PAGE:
As in previous readings, Paul continues to defend himself and his ministry to them, elaborating the paradoxes not only of Christian ministry, but of the Christian life, a life of virtue, but also difficulty. I like how Eugene Peterson translates it in The Message:   

“Our work as God’s servants gets validated—or not—in the details. People are watching us as we stay at our post, alertly, unswervingly . . . in hard times, tough times, bad times; when we’re beaten up, jailed, and mobbed; working hard, working late, working without eating; with pure heart, clear head, steady hand; in gentleness, holiness, and honest love; when we’re telling the truth, and when God’s showing his power; when we’re doing our best setting things right; when we’re praised, and when we’re blamed; slandered, and honored; true to our word, though distrusted; ignored by the world, but recognized by God; terrifically alive, though rumored to be dead; beaten within an inch of our lives, but refusing to die; immersed in tears, yet always filled with deep joy; living on handouts, yet enriching many; having nothing, having it all.” (2 Corinthians 6: 4 – 10, The Message)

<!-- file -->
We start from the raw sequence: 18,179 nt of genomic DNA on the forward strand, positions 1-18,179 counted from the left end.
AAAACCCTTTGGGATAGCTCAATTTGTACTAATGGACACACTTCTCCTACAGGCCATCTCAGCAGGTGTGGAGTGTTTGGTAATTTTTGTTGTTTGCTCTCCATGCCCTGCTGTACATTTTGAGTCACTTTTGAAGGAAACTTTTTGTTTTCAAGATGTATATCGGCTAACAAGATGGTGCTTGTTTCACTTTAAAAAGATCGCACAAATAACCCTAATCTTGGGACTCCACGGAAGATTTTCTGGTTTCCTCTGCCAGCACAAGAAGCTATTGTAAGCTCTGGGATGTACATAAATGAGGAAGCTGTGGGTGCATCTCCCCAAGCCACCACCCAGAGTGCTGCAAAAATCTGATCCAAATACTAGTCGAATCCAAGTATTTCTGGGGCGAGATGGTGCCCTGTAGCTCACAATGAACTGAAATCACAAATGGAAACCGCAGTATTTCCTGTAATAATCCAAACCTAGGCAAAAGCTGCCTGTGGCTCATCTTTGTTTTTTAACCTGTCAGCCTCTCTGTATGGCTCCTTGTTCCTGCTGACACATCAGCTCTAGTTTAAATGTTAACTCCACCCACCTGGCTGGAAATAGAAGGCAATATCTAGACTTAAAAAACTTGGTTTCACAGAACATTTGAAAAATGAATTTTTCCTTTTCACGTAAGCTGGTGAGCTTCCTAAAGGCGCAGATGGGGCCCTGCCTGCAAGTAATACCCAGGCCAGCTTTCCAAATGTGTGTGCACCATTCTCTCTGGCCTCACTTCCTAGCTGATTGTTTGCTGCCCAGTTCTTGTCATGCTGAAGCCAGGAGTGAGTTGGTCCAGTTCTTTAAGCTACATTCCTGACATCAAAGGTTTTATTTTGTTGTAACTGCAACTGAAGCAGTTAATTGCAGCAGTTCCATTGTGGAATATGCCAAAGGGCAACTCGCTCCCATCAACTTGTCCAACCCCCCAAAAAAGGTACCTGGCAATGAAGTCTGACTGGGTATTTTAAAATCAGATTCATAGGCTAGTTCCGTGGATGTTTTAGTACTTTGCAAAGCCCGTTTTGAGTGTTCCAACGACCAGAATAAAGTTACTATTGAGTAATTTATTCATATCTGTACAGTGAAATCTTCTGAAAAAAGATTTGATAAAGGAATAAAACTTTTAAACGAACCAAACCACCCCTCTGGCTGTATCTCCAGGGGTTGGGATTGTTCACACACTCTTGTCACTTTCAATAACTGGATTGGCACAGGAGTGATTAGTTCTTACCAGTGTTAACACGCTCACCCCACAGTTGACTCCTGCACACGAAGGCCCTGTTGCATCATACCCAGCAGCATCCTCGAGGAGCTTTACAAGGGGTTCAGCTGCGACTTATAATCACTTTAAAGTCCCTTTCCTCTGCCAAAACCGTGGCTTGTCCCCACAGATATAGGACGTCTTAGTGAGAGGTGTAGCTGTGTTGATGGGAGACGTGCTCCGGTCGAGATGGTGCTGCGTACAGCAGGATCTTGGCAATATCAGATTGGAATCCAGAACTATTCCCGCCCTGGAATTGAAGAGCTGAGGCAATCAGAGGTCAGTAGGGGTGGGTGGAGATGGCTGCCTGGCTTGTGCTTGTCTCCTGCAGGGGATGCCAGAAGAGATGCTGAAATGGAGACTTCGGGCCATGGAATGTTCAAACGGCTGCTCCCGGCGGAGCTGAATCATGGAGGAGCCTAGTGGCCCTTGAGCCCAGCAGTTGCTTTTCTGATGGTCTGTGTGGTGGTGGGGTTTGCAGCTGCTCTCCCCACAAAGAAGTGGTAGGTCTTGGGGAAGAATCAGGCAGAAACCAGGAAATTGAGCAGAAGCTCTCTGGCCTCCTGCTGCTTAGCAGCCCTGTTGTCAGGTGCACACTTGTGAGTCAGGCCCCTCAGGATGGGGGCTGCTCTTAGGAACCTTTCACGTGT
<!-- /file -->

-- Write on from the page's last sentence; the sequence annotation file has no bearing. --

Don’t we find the Christian life to be this way, paradoxical in its ups-and-downs? Sometimes we think that to follow Jesus will make our life easier – as some TV preachers describe it, when in reality following Jesus makes life much harder. Like the old spiritual, “Nobody Knows the Trouble I’ve Seen, says: “Sometimes I’m up; sometimes I’m down; sometimes I’m almost to the ground. Oh yes Lord.” And then there are weeks like this, when the darkness of the world interrupts even our prayers with murderous violence.

Which brings us to our second Christian congregation, Mother Emanuel African Methodist Episcopal Church in Charleston, S. C. The New York Times describes what happened:

“Wednesday was a busy day at the Emanuel A.M.E. Church.